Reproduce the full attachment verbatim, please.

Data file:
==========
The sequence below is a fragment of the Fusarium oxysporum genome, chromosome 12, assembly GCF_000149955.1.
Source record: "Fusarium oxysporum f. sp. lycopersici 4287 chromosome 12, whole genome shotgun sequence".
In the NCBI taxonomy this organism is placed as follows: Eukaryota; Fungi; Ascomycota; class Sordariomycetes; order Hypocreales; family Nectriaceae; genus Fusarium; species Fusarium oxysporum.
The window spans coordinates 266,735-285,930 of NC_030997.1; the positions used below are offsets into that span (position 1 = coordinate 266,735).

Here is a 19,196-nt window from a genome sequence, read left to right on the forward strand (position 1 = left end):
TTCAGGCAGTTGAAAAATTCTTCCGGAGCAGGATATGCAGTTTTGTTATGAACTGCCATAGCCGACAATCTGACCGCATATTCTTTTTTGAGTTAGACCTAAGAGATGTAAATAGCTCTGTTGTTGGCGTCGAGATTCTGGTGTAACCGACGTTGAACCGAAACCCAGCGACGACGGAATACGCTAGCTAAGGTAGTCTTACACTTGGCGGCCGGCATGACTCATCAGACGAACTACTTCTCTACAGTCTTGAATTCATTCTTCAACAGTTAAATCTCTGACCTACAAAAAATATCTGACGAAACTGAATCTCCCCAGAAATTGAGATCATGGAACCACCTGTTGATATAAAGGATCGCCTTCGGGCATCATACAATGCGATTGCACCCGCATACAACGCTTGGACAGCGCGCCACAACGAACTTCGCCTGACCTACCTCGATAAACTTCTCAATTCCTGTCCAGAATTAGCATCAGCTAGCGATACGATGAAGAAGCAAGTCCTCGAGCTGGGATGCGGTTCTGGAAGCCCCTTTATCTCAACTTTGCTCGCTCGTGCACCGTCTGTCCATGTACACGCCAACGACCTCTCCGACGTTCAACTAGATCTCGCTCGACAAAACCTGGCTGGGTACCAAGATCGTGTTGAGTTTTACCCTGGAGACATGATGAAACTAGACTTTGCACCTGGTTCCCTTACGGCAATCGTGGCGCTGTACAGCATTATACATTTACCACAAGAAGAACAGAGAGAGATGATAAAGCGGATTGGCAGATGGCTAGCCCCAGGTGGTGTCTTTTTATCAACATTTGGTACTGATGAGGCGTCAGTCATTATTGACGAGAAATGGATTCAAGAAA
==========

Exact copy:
The sequence below is a fragment of the Fusarium oxysporum genome, chromosome 12, assembly GCF_000149955.1.
Source record: "Fusarium oxysporum f. sp. lycopersici 4287 chromosome 12, whole genome shotgun sequence".
In the NCBI taxonomy this organism is placed as follows: Eukaryota; Fungi; Ascomycota; class Sordariomycetes; order Hypocreales; family Nectriaceae; genus Fusarium; species Fusarium oxysporum.
The window spans coordinates 266,735-285,930 of NC_030997.1; the positions used below are offsets into that span (position 1 = coordinate 266,735).

Here is a 19,196-nt window from a genome sequence, read left to right on the forward strand (position 1 = left end):
TTCAGGCAGTTGAAAAATTCTTCCGGAGCAGGATATGCAGTTTTGTTATGAACTGCCATAGCCGACAATCTGACCGCATATTCTTTTTTGAGTTAGACCTAAGAGATGTAAATAGCTCTGTTGTTGGCGTCGAGATTCTGGTGTAACCGACGTTGAACCGAAACCCAGCGACGACGGAATACGCTAGCTAAGGTAGTCTTACACTTGGCGGCCGGCATGACTCATCAGACGAACTACTTCTCTACAGTCTTGAATTCATTCTTCAACAGTTAAATCTCTGACCTACAAAAAATATCTGACGAAACTGAATCTCCCCAGAAATTGAGATCATGGAACCACCTGTTGATATAAAGGATCGCCTTCGGGCATCATACAATGCGATTGCACCCGCATACAACGCTTGGACAGCGCGCCACAACGAACTTCGCCTGACCTACCTCGATAAACTTCTCAATTCCTGTCCAGAATTAGCATCAGCTAGCGATACGATGAAGAAGCAAGTCCTCGAGCTGGGATGCGGTTCTGGAAGCCCCTTTATCTCAACTTTGCTCGCTCGTGCACCGTCTGTCCATGTACACGCCAACGACCTCTCCGACGTTCAACTAGATCTCGCTCGACAAAACCTGGCTGGGTACCAAGATCGTGTTGAGTTTTACCCTGGAGACATGATGAAACTAGACTTTGCACCTGGTTCCCTTACGGCAATCGTGGCGCTGTACAGCATTATACATTTACCACAAGAAGAACAGAGAGAGATGATAAAGCGGATTGGCAGATGGCTAGCCCCAGGTGGTGTCTTTTTATCAACATTTGGTACTGATGAGGCGTCAGTCATTATTGACGAGAAATGGATTCAAGAAA